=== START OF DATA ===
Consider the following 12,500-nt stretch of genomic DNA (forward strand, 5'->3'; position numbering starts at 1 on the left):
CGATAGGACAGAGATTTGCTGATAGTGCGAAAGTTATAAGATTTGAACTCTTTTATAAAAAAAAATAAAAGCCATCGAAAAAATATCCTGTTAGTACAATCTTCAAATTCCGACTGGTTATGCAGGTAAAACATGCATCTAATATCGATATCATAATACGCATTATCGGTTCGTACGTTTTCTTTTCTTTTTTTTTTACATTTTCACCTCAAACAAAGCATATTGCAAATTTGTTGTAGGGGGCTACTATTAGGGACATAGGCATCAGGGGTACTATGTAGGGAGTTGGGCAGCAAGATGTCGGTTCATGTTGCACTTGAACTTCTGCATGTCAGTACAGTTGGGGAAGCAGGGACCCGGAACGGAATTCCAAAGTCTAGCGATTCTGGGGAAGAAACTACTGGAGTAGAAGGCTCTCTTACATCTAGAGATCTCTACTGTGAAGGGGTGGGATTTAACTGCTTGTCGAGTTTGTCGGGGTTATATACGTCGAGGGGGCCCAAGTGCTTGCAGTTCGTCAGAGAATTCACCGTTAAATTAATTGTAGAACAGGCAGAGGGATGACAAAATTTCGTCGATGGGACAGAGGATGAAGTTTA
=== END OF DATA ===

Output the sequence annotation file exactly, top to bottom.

Consider the following 12,500-nt stretch of genomic DNA (forward strand, 5'->3'; position numbering starts at 1 on the left):
CGATAGGACAGAGATTTGCTGATAGTGCGAAAGTTATAAGATTTGAACTCTTTTATAAAAAAAAATAAAAGCCATCGAAAAAATATCCTGTTAGTACAATCTTCAAATTCCGACTGGTTATGCAGGTAAAACATGCATCTAATATCGATATCATAATACGCATTATCGGTTCGTACGTTTTCTTTTCTTTTTTTTTTACATTTTCACCTCAAACAAAGCATATTGCAAATTTGTTGTAGGGGGCTACTATTAGGGACATAGGCATCAGGGGTACTATGTAGGGAGTTGGGCAGCAAGATGTCGGTTCATGTTGCACTTGAACTTCTGCATGTCAGTACAGTTGGGGAAGCAGGGACCCGGAACGGAATTCCAAAGTCTAGCGATTCTGGGGAAGAAACTACTGGAGTAGAAGGCTCTCTTACATCTAGAGATCTCTACTGTGAAGGGGTGGGATTTAACTGCTTGTCGAGTTTGTCGGGGTTATATACGTCGAGGGGGCCCAAGTGCTTGCAGTTCGTCAGAGAATTCACCGTTAAATTAATTGTAGAACAGGCAGAGGGATGACAAAATTTCGTCGATGGGACAGAGGATGAAGTTTA